[ bōō-zhâr′ ]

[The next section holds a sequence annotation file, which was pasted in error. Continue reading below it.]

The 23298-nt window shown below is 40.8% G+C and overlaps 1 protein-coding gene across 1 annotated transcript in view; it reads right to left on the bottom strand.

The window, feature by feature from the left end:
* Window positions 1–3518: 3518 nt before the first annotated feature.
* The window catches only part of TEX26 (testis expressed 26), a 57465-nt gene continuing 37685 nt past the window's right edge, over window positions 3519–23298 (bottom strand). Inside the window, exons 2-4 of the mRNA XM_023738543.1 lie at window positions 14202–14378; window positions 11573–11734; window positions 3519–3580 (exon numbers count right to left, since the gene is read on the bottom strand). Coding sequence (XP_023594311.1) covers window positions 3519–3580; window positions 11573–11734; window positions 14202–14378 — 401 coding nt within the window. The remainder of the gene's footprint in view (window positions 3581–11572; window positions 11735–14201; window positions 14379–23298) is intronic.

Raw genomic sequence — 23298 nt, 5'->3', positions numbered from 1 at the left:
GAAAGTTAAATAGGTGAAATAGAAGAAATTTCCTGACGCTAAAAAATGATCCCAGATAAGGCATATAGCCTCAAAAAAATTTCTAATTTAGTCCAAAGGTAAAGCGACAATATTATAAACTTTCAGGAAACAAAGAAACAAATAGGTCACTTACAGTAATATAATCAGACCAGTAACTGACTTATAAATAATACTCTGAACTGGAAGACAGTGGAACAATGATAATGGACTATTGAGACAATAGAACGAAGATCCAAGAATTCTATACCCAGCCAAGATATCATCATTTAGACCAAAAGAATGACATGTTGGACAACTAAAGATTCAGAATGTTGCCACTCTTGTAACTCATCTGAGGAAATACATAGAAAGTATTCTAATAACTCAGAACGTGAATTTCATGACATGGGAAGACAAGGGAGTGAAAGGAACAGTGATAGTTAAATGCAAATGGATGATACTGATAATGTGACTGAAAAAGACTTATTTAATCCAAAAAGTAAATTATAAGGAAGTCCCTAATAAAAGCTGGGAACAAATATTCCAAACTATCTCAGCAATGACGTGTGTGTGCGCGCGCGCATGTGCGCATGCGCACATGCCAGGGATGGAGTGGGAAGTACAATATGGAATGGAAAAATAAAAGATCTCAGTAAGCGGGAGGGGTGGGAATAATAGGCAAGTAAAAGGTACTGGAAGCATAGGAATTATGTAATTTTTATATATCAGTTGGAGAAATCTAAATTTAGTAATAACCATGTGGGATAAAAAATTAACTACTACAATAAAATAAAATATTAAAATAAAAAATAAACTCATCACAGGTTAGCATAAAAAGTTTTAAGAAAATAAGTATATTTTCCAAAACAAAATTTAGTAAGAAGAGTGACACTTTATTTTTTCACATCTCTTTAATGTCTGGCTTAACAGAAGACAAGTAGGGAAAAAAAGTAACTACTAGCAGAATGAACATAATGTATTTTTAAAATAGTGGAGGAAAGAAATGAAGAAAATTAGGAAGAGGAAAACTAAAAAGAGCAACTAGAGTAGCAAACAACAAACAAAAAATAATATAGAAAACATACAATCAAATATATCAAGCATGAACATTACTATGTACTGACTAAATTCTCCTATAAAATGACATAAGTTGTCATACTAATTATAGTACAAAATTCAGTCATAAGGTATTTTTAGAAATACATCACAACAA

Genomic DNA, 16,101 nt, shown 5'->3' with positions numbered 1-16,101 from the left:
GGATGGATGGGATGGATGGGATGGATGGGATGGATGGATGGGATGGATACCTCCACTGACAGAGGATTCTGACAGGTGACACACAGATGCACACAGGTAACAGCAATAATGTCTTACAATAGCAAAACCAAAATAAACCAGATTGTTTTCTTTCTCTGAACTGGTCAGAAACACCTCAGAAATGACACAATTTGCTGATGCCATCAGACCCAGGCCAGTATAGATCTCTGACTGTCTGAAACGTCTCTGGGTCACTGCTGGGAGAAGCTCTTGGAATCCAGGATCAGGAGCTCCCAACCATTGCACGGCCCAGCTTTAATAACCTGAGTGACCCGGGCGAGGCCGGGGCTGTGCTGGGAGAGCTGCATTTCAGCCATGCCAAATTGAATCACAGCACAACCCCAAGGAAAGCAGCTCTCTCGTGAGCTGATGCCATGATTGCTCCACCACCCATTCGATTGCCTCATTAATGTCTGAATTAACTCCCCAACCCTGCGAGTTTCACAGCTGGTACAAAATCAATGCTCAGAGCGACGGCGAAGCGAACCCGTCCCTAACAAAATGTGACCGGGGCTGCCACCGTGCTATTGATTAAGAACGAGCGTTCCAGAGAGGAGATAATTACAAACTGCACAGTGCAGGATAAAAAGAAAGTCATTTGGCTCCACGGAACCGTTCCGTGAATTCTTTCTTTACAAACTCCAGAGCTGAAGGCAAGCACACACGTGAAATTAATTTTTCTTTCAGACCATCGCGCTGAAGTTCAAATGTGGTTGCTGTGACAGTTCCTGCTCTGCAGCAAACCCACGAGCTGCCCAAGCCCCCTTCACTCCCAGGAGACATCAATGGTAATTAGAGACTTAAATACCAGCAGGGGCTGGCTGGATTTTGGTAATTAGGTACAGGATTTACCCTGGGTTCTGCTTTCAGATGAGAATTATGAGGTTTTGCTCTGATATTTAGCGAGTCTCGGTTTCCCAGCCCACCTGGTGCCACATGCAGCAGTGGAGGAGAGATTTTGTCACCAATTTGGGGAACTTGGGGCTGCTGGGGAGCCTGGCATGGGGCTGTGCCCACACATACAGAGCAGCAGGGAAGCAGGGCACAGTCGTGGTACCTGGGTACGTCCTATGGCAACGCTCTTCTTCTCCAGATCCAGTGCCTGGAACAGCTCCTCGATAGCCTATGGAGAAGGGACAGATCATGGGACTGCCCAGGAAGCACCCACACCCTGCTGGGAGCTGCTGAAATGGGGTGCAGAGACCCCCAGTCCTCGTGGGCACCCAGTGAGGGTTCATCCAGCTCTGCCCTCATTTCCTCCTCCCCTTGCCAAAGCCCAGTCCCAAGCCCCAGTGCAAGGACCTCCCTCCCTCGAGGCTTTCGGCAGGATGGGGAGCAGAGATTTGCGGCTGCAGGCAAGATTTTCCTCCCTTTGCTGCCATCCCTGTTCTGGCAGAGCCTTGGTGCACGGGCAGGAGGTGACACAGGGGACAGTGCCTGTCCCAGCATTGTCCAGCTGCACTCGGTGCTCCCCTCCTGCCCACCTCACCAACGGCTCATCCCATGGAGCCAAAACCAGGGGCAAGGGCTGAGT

The difference between the expected value of gravity at a given location (taking into account factors such as latitude, longitude, altitude, and the rotation of the Earth) and its actual value. Bouguer anomalies suggest the existence of locally dense or light regions of the Earth, where a large meteorite or an oil field might be buried beneath the surface. Bouguer anomalies can be measured in several ways depending on whether the density and shape of the terrain between the measuring point and sea level is calculated, estimated, or ignored.
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